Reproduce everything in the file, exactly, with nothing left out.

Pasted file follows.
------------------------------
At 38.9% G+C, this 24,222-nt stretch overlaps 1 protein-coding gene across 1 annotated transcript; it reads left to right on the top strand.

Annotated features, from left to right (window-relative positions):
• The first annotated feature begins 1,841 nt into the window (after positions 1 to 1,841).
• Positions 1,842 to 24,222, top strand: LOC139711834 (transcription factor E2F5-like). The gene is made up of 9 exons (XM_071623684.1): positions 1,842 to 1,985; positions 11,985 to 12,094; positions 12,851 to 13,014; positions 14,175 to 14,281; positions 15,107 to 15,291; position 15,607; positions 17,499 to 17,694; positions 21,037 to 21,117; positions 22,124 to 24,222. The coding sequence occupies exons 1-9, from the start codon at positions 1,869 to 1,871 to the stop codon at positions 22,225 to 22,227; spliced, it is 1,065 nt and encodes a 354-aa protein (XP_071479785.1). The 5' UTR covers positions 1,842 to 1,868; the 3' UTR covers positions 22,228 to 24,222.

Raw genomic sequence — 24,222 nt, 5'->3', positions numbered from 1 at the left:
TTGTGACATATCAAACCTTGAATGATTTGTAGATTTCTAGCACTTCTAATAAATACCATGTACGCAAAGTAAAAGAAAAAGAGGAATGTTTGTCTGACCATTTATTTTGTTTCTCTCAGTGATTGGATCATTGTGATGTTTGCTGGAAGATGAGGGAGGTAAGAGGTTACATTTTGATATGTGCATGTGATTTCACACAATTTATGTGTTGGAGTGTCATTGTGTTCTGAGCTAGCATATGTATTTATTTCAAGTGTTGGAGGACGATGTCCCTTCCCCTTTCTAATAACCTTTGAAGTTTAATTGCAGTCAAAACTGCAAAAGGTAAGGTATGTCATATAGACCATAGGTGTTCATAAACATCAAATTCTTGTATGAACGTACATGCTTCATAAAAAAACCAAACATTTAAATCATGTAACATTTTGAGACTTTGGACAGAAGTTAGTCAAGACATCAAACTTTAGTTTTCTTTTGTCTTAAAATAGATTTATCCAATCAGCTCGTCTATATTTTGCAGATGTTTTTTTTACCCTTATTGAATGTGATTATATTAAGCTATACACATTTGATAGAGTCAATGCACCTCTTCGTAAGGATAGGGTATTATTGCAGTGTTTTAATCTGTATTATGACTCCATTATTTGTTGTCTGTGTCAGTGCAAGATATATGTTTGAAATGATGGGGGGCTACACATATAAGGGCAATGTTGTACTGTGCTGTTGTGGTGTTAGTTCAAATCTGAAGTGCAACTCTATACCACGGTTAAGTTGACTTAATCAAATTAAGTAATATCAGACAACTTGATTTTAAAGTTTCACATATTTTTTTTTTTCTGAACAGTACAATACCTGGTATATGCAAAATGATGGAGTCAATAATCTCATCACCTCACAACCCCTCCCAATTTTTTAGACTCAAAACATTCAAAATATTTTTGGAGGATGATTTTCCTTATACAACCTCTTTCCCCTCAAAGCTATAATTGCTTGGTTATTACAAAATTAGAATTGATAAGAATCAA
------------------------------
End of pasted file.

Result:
At 38.9% G+C, this 24,222-nt stretch overlaps 1 protein-coding gene across 1 annotated transcript; it reads left to right on the top strand.

Annotated features, from left to right (window-relative positions):
• The first annotated feature begins 1,841 nt into the window (after positions 1 to 1,841).
• Positions 1,842 to 24,222, top strand: LOC139711834 (transcription factor E2F5-like). The gene is made up of 9 exons (XM_071623684.1): positions 1,842 to 1,985; positions 11,985 to 12,094; positions 12,851 to 13,014; positions 14,175 to 14,281; positions 15,107 to 15,291; position 15,607; positions 17,499 to 17,694; positions 21,037 to 21,117; positions 22,124 to 24,222. The coding sequence occupies exons 1-9, from the start codon at positions 1,869 to 1,871 to the stop codon at positions 22,225 to 22,227; spliced, it is 1,065 nt and encodes a 354-aa protein (XP_071479785.1). The 5' UTR covers positions 1,842 to 1,868; the 3' UTR covers positions 22,228 to 24,222.

Raw genomic sequence — 24,222 nt, 5'->3', positions numbered from 1 at the left:
TTGTGACATATCAAACCTTGAATGATTTGTAGATTTCTAGCACTTCTAATAAATACCATGTACGCAAAGTAAAAGAAAAAGAGGAATGTTTGTCTGACCATTTATTTTGTTTCTCTCAGTGATTGGATCATTGTGATGTTTGCTGGAAGATGAGGGAGGTAAGAGGTTACATTTTGATATGTGCATGTGATTTCACACAATTTATGTGTTGGAGTGTCATTGTGTTCTGAGCTAGCATATGTATTTATTTCAAGTGTTGGAGGACGATGTCCCTTCCCCTTTCTAATAACCTTTGAAGTTTAATTGCAGTCAAAACTGCAAAAGGTAAGGTATGTCATATAGACCATAGGTGTTCATAAACATCAAATTCTTGTATGAACGTACATGCTTCATAAAAAAACCAAACATTTAAATCATGTAACATTTTGAGACTTTGGACAGAAGTTAGTCAAGACATCAAACTTTAGTTTTCTTTTGTCTTAAAATAGATTTATCCAATCAGCTCGTCTATATTTTGCAGATGTTTTTTTTACCCTTATTGAATGTGATTATATTAAGCTATACACATTTGATAGAGTCAATGCACCTCTTCGTAAGGATAGGGTATTATTGCAGTGTTTTAATCTGTATTATGACTCCATTATTTGTTGTCTGTGTCAGTGCAAGATATATGTTTGAAATGATGGGGGGCTACACATATAAGGGCAATGTTGTACTGTGCTGTTGTGGTGTTAGTTCAAATCTGAAGTGCAACTCTATACCACGGTTAAGTTGACTTAATCAAATTAAGTAATATCAGACAACTTGATTTTAAAGTTTCACATATTTTTTTTTTTCTGAACAGTACAATACCTGGTATATGCAAAATGATGGAGTCAATAATCTCATCACCTCACAACCCCTCCCAATTTTTTAGACTCAAAACATTCAAAATATTTTTGGAGGATGATTTTCCTTATACAACCTCTTTCCCCTCAAAGCTATAATTGCTTGGTTATTACAAAATTAGAATTGATAAGAATCAA